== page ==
A new report from the Centers for Disease Control and Prevention found that a small number of doctors were responsible for prescribing the most narcotic painkiller prescriptions (Rx) in the U.S., HealthDay reports.
The CDC researchers analyzed 2013 data from prescription drug-monitoring programs in eight states including California, Delaware, Florida, Idaho, Louisiana, Maine, Ohio and West Virginia, which represent about one-quarter of the U.S. population.
The data found that a small number of doctors were heavy prescribers of Rx pain medications. In all eight states narcotic painkillers were prescribed twice as often as stimulants or tranquilizers/sedatives, such as Ativan or Xanax, according to the report.
The new report also confirmed that prescribing practices varied widely among states, even though the conditions these drugs are meant to treat occur at similar rates. Doctors in some states prescribed roughly twice as many narcotic painkillers and tranquilizer/sedatives as doctors elsewhere.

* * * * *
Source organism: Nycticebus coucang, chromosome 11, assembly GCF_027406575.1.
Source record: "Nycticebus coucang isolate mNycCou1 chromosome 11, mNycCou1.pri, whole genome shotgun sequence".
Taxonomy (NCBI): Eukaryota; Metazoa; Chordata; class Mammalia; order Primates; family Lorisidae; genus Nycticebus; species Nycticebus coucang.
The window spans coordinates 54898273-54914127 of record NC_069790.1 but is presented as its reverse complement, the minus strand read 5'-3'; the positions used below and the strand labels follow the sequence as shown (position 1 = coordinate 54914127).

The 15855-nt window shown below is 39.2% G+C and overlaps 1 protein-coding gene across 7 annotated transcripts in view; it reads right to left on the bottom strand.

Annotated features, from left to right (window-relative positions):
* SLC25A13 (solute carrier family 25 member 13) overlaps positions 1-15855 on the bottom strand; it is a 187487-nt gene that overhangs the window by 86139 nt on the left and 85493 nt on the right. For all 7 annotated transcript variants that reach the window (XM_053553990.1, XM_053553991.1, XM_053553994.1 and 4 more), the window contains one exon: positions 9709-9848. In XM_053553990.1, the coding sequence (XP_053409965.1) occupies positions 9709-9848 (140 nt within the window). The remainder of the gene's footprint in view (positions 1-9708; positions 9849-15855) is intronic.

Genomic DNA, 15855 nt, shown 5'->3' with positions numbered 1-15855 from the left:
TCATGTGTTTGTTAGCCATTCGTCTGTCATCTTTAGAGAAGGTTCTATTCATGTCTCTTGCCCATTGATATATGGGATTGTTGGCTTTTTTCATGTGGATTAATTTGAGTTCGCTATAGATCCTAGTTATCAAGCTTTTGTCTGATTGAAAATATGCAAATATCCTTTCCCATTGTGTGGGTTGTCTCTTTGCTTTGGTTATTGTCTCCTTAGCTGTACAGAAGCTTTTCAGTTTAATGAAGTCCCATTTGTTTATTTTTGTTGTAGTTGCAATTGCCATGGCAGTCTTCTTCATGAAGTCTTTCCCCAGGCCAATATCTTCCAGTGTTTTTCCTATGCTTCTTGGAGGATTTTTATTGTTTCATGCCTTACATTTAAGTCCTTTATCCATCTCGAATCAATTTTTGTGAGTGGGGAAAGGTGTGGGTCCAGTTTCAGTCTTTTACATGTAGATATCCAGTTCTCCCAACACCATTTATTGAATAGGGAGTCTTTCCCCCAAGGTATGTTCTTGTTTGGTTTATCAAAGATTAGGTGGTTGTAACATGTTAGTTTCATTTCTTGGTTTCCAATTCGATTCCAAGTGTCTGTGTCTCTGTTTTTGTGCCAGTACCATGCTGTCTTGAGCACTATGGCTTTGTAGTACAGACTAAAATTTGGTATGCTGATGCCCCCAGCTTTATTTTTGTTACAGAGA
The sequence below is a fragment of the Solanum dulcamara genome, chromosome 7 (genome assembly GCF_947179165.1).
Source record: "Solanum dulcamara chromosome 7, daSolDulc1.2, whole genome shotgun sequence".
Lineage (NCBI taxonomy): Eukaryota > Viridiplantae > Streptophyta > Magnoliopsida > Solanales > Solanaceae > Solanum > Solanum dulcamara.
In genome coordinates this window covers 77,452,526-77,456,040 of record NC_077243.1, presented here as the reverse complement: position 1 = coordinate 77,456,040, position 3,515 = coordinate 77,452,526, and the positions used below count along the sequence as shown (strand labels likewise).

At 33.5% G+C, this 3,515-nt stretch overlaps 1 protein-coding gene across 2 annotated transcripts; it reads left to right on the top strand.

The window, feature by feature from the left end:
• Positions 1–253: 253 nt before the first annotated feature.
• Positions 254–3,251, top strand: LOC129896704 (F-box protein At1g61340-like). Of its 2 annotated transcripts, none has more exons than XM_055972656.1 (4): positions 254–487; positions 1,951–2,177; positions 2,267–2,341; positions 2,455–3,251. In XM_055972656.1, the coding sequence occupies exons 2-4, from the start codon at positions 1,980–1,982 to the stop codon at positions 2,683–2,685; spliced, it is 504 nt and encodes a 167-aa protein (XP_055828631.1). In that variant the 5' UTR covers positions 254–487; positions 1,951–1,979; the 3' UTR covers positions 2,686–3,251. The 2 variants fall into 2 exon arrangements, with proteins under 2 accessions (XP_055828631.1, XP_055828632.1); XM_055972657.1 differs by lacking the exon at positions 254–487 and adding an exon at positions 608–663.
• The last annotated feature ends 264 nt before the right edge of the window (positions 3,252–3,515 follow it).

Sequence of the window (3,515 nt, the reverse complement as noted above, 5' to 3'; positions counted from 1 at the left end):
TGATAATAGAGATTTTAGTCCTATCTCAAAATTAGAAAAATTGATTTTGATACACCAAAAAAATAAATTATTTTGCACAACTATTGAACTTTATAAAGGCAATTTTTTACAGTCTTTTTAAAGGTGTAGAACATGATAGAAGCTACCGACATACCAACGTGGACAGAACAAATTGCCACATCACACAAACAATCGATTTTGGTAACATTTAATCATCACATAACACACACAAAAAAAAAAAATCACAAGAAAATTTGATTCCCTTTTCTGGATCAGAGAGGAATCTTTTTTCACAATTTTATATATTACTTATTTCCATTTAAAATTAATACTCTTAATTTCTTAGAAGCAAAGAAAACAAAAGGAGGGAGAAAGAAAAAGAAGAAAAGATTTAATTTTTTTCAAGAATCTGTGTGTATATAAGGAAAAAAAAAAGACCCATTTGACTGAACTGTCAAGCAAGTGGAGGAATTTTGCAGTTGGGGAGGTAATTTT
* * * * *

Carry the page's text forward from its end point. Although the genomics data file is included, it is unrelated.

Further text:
Stimulants, which include Adderall and Ritalin, were prescribed four times more often in certain states than others.
Drug overdose is the leading cause of injury-related death in the United States. Most of those deaths stem from abuse of prescription pain drugs such as Vicodin and OxyContin, stimulants and sedatives/tranquilizers, according to the CDC.
The Centers for Disease Control and Prevention will spend $20 million in 16 states to reduce opioid overdoses.
Opioid overdoses have quadrupled since 1999. In 2013, more than 16,000 people died of prescription opioid overdoses in the United States, according to the CDC. In addition, more than 8,000 people died of heroin overdoses that year. Between 2002 and 2013, the rate of heroin-related overdose deaths nearly quadrupled.
“The prescription drug overdose epidemic is tragic and costly, but can be reversed,” CDC Director Dr. Tom Frieden said in a news release. “Because we can protect people from becoming addicted to opioids, we must take fast action now, with real-time tracking programs, safer prescribing practices, and rapid response. Reversing this epidemic will require programs in all 50 states.”